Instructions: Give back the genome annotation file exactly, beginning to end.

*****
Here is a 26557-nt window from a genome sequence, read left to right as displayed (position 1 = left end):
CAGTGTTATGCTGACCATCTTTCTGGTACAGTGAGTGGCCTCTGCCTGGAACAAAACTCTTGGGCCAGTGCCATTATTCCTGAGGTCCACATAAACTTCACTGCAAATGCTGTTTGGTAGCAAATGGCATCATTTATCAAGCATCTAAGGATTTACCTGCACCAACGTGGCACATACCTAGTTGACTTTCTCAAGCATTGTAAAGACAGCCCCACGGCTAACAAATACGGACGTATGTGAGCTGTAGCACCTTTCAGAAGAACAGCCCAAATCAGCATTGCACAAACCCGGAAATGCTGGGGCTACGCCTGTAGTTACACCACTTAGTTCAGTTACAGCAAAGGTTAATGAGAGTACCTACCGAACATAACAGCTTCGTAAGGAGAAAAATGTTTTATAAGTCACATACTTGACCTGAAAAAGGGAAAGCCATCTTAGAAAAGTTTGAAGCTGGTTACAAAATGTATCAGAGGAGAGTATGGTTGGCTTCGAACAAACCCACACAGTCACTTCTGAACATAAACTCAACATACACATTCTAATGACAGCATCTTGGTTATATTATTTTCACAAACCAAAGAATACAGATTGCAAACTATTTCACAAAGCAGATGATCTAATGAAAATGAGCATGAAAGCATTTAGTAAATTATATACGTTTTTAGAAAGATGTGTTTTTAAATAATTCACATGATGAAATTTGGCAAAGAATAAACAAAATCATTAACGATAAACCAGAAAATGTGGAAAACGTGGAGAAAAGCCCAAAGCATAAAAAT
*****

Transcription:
Here is a 26557-nt window from a genome sequence, read left to right as displayed (position 1 = left end):
CAGTGTTATGCTGACCATCTTTCTGGTACAGTGAGTGGCCTCTGCCTGGAACAAAACTCTTGGGCCAGTGCCATTATTCCTGAGGTCCACATAAACTTCACTGCAAATGCTGTTTGGTAGCAAATGGCATCATTTATCAAGCATCTAAGGATTTACCTGCACCAACGTGGCACATACCTAGTTGACTTTCTCAAGCATTGTAAAGACAGCCCCACGGCTAACAAATACGGACGTATGTGAGCTGTAGCACCTTTCAGAAGAACAGCCCAAATCAGCATTGCACAAACCCGGAAATGCTGGGGCTACGCCTGTAGTTACACCACTTAGTTCAGTTACAGCAAAGGTTAATGAGAGTACCTACCGAACATAACAGCTTCGTAAGGAGAAAAATGTTTTATAAGTCACATACTTGACCTGAAAAAGGGAAAGCCATCTTAGAAAAGTTTGAAGCTGGTTACAAAATGTATCAGAGGAGAGTATGGTTGGCTTCGAACAAACCCACACAGTCACTTCTGAACATAAACTCAACATACACATTCTAATGACAGCATCTTGGTTATATTATTTTCACAAACCAAAGAATACAGATTGCAAACTATTTCACAAAGCAGATGATCTAATGAAAATGAGCATGAAAGCATTTAGTAAATTATATACGTTTTTAGAAAGATGTGTTTTTAAATAATTCACATGATGAAATTTGGCAAAGAATAAACAAAATCATTAACGATAAACCAGAAAATGTGGAAAACGTGGAGAAAAGCCCAAAGCATAAAAAT